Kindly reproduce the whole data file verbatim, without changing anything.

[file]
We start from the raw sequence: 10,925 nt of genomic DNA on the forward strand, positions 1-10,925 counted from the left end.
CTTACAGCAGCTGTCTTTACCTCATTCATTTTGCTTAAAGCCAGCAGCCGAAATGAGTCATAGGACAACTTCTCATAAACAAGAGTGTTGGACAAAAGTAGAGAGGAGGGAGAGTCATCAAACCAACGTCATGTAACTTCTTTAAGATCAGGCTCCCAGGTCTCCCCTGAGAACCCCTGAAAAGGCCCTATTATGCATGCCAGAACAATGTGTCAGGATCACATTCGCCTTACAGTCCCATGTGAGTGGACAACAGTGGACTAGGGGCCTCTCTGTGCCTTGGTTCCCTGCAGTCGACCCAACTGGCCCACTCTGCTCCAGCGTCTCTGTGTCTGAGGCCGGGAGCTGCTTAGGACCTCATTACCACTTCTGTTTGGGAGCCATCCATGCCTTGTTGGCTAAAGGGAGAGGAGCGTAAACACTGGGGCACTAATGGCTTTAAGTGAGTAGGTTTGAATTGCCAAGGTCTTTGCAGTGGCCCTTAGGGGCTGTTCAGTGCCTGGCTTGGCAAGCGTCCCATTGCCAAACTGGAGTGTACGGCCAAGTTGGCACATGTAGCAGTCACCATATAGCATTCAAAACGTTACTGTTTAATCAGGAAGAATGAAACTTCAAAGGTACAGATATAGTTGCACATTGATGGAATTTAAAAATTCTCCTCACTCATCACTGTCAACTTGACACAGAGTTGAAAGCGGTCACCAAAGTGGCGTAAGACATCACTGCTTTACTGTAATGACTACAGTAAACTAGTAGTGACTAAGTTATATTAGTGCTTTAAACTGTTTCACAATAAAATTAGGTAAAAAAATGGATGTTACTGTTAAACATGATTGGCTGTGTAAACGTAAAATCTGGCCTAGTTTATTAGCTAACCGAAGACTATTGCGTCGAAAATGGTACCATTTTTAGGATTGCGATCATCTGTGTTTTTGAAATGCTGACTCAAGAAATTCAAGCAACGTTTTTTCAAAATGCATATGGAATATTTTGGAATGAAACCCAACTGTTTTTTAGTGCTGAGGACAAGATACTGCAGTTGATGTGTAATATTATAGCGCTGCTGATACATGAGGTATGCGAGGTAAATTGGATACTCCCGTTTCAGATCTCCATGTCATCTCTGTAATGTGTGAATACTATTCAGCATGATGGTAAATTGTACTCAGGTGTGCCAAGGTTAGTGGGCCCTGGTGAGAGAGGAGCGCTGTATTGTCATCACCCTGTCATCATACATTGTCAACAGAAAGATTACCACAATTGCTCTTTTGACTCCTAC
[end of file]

We start from the raw sequence: 10,925 nt of genomic DNA on the forward strand, positions 1-10,925 counted from the left end.
CTTACAGCAGCTGTCTTTACCTCATTCATTTTGCTTAAAGCCAGCAGCCGAAATGAGTCATAGGACAACTTCTCATAAACAAGAGTGTTGGACAAAAGTAGAGAGGAGGGAGAGTCATCAAACCAACGTCATGTAACTTCTTTAAGATCAGGCTCCCAGGTCTCCCCTGAGAACCCCTGAAAAGGCCCTATTATGCATGCCAGAACAATGTGTCAGGATCACATTCGCCTTACAGTCCCATGTGAGTGGACAACAGTGGACTAGGGGCCTCTCTGTGCCTTGGTTCCCTGCAGTCGACCCAACTGGCCCACTCTGCTCCAGCGTCTCTGTGTCTGAGGCCGGGAGCTGCTTAGGACCTCATTACCACTTCTGTTTGGGAGCCATCCATGCCTTGTTGGCTAAAGGGAGAGGAGCGTAAACACTGGGGCACTAATGGCTTTAAGTGAGTAGGTTTGAATTGCCAAGGTCTTTGCAGTGGCCCTTAGGGGCTGTTCAGTGCCTGGCTTGGCAAGCGTCCCATTGCCAAACTGGAGTGTACGGCCAAGTTGGCACATGTAGCAGTCACCATATAGCATTCAAAACGTTACTGTTTAATCAGGAAGAATGAAACTTCAAAGGTACAGATATAGTTGCACATTGATGGAATTTAAAAATTCTCCTCACTCATCACTGTCAACTTGACACAGAGTTGAAAGCGGTCACCAAAGTGGCGTAAGACATCACTGCTTTACTGTAATGACTACAGTAAACTAGTAGTGACTAAGTTATATTAGTGCTTTAAACTGTTTCACAATAAAATTAGGTAAAAAAATGGATGTTACTGTTAAACATGATTGGCTGTGTAAACGTAAAATCTGGCCTAGTTTATTAGCTAACCGAAGACTATTGCGTCGAAAATGGTACCATTTTTAGGATTGCGATCATCTGTGTTTTTGAAATGCTGACTCAAGAAATTCAAGCAACGTTTTTTCAAAATGCATATGGAATATTTTGGAATGAAACCCAACTGTTTTTTAGTGCTGAGGACAAGATACTGCAGTTGATGTGTAATATTATAGCGCTGCTGATACATGAGGTATGCGAGGTAAATTGGATACTCCCGTTTCAGATCTCCATGTCATCTCTGTAATGTGTGAATACTATTCAGCATGATGGTAAATTGTACTCAGGTGTGCCAAGGTTAGTGGGCCCTGGTGAGAGAGGAGCGCTGTATTGTCATCACCCTGTCATCATACATTGTCAACAGAAAGATTACCACAATTGCTCTTTTGACTCCTAC